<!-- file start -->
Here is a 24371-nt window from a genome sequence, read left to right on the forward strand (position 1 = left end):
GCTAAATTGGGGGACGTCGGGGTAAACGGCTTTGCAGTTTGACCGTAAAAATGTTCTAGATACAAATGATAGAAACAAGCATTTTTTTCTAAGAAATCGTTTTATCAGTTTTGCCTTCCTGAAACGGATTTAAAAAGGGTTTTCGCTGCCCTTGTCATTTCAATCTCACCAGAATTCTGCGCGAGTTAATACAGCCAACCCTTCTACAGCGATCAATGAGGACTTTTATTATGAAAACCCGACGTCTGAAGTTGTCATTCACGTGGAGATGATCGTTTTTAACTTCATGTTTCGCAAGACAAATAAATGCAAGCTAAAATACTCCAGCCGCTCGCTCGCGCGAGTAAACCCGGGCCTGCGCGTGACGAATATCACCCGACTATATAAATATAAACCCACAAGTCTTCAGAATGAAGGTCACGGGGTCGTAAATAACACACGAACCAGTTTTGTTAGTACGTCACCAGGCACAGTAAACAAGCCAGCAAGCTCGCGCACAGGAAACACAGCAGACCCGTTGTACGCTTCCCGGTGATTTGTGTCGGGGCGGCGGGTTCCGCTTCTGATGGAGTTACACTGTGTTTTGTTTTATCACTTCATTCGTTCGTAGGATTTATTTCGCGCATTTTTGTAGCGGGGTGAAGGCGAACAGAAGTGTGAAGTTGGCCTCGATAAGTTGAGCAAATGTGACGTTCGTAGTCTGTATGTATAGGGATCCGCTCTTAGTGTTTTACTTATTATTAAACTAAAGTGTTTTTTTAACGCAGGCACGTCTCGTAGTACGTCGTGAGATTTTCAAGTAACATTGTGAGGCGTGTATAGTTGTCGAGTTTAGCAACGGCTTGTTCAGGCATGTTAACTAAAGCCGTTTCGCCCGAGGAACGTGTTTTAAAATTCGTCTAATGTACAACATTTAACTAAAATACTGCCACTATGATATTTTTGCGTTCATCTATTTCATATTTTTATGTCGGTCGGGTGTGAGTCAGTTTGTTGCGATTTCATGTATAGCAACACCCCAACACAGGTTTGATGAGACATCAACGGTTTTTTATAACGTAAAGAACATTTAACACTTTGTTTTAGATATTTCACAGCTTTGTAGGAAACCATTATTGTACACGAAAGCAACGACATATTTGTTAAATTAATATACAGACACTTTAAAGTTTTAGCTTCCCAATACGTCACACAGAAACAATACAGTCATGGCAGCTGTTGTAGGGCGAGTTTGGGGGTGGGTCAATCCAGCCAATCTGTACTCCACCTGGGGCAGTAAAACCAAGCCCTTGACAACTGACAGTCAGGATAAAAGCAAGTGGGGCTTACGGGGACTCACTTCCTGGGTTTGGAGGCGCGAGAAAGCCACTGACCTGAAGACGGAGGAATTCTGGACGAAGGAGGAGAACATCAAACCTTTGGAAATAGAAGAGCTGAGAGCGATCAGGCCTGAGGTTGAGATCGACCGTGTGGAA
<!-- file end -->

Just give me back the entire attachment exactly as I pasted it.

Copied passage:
Here is a 24371-nt window from a genome sequence, read left to right on the forward strand (position 1 = left end):
GCTAAATTGGGGGACGTCGGGGTAAACGGCTTTGCAGTTTGACCGTAAAAATGTTCTAGATACAAATGATAGAAACAAGCATTTTTTTCTAAGAAATCGTTTTATCAGTTTTGCCTTCCTGAAACGGATTTAAAAAGGGTTTTCGCTGCCCTTGTCATTTCAATCTCACCAGAATTCTGCGCGAGTTAATACAGCCAACCCTTCTACAGCGATCAATGAGGACTTTTATTATGAAAACCCGACGTCTGAAGTTGTCATTCACGTGGAGATGATCGTTTTTAACTTCATGTTTCGCAAGACAAATAAATGCAAGCTAAAATACTCCAGCCGCTCGCTCGCGCGAGTAAACCCGGGCCTGCGCGTGACGAATATCACCCGACTATATAAATATAAACCCACAAGTCTTCAGAATGAAGGTCACGGGGTCGTAAATAACACACGAACCAGTTTTGTTAGTACGTCACCAGGCACAGTAAACAAGCCAGCAAGCTCGCGCACAGGAAACACAGCAGACCCGTTGTACGCTTCCCGGTGATTTGTGTCGGGGCGGCGGGTTCCGCTTCTGATGGAGTTACACTGTGTTTTGTTTTATCACTTCATTCGTTCGTAGGATTTATTTCGCGCATTTTTGTAGCGGGGTGAAGGCGAACAGAAGTGTGAAGTTGGCCTCGATAAGTTGAGCAAATGTGACGTTCGTAGTCTGTATGTATAGGGATCCGCTCTTAGTGTTTTACTTATTATTAAACTAAAGTGTTTTTTTAACGCAGGCACGTCTCGTAGTACGTCGTGAGATTTTCAAGTAACATTGTGAGGCGTGTATAGTTGTCGAGTTTAGCAACGGCTTGTTCAGGCATGTTAACTAAAGCCGTTTCGCCCGAGGAACGTGTTTTAAAATTCGTCTAATGTACAACATTTAACTAAAATACTGCCACTATGATATTTTTGCGTTCATCTATTTCATATTTTTATGTCGGTCGGGTGTGAGTCAGTTTGTTGCGATTTCATGTATAGCAACACCCCAACACAGGTTTGATGAGACATCAACGGTTTTTTATAACGTAAAGAACATTTAACACTTTGTTTTAGATATTTCACAGCTTTGTAGGAAACCATTATTGTACACGAAAGCAACGACATATTTGTTAAATTAATATACAGACACTTTAAAGTTTTAGCTTCCCAATACGTCACACAGAAACAATACAGTCATGGCAGCTGTTGTAGGGCGAGTTTGGGGGTGGGTCAATCCAGCCAATCTGTACTCCACCTGGGGCAGTAAAACCAAGCCCTTGACAACTGACAGTCAGGATAAAAGCAAGTGGGGCTTACGGGGACTCACTTCCTGGGTTTGGAGGCGCGAGAAAGCCACTGACCTGAAGACGGAGGAATTCTGGACGAAGGAGGAGAACATCAAACCTTTGGAAATAGAAGAGCTGAGAGCGATCAGGCCTGAGGTTGAGATCGACCGTGTGGAA